Graduation Semester and Year




Document Type


Degree Name

Doctor of Philosophy in Industrial Engineering


Industrial and Manufacturing Systems Engineering

First Advisor

Bum Seoung Kim


The objective of this dissertation is to integrate state-of-the-art data mining algorithms with statistical process control (SPC) tools to achieve efficient monitoring in multivariate and autocorrelated process. Process monitoring and diagnosis have been widely recognized as important and critical tools in system monitoring for detection of abnormal behavior and quality improvement. Although traditional SPC tools are effective in simple manufacturing processes that generate a small volume of independent data, these tools are not capable of handling the large streams of multivariate and autocorrelated data found in modern manufacturing/service systems. As the limitations of SPC methodology become increasingly obvious in the face of ever more complex processes, data mining algorithms, because of their proven capabilities to effectively analyze and manage large amounts of data, have the potential to resolve the challenging problems that are stretching SPC to its limits. This dissertation consists of two main components; data mining model-based control charts and one-class classification-based control charts. First, we propose a new control chart technique that integrates state-of-the-art data mining algorithms with SPC techniques to achieve efficient monitoring in multivariate and autocorrelated processes. The data mining algorithms include artificial neural networks, support vector regression, and multivariate adaptive regression splines. The residuals of data mining models were utilized to construct multivariate cumulative sum control charts to monitor the process mean. Simulation results from various scenarios indicated that data mining model-based control charts performs better than traditional model-based control charts. Second, we examine the feasibility of using one-class classification-based control charts to handle autocorrelated multivariate processes. In recent years, statistical process control (SPC) of multivariate and autocorrelated processes has received a great deal of attention. Modern manufacturing/service systems with more advanced technology and higher production rates can generate complex processes in which consecutive observations are dependent and each variable is correlated. These processes obviously violate the assumption of the independence of each observation that underlies traditional SPC and thus deteriorate the performance of its traditional tools. The popular way to address this issue is to monitor the residuals with the traditional SPC approach. However, this residuals-based approach requires an accurate prediction model necessary to obtain the uncorrelated residuals. Furthermore, these residuals are not the original values of the observations and consequently may have lost some useful information about the targeted process. We use simulated data to present an analysis and comparison of one-class classification-based control charts and the traditional Hotelling's T2 chart.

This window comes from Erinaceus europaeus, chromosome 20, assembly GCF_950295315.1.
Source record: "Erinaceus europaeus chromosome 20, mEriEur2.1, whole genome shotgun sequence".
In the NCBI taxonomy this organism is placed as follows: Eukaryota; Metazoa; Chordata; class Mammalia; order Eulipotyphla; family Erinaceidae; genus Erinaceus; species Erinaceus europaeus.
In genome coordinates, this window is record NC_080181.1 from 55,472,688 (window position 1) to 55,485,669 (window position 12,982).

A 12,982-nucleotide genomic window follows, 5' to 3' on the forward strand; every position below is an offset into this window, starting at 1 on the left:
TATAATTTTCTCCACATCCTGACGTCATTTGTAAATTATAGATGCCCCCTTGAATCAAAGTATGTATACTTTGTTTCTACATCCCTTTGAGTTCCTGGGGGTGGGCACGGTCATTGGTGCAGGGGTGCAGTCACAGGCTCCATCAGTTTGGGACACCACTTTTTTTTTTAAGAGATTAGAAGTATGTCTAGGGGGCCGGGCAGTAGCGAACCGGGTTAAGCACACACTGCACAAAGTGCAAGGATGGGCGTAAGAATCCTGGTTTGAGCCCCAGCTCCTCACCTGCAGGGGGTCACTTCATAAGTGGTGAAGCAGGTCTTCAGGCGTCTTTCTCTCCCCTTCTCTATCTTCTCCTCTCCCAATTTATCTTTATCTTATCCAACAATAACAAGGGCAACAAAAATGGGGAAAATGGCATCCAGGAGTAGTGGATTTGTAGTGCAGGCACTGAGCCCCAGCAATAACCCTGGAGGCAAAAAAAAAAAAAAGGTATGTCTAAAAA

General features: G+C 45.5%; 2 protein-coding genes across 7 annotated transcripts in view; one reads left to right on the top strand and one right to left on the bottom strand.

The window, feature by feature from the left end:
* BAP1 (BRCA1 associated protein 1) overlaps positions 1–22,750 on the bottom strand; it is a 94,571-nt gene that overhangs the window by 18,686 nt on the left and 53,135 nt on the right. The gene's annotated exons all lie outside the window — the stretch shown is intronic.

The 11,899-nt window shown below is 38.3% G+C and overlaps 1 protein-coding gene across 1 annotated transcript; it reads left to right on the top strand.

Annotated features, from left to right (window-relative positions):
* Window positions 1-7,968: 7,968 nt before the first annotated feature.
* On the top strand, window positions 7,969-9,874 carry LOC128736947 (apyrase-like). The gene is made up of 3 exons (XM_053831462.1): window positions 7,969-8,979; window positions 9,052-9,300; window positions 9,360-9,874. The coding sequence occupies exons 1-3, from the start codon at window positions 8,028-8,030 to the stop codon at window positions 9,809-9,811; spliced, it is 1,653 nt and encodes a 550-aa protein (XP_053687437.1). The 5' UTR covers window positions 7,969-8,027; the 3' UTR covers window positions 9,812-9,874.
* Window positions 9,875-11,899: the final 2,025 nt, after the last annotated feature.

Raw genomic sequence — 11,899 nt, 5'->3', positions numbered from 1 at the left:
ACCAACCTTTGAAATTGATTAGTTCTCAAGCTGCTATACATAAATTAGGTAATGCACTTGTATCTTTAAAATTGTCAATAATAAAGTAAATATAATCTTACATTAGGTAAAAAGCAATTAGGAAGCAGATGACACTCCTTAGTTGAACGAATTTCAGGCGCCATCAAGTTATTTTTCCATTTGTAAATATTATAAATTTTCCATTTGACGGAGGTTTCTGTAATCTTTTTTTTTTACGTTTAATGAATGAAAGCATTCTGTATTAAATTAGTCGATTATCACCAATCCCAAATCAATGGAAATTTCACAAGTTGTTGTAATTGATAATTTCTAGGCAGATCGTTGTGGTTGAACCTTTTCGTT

Engineering | Operations Research, Systems Engineering and Industrial Engineering


Degree granted by The University of Texas at Arlington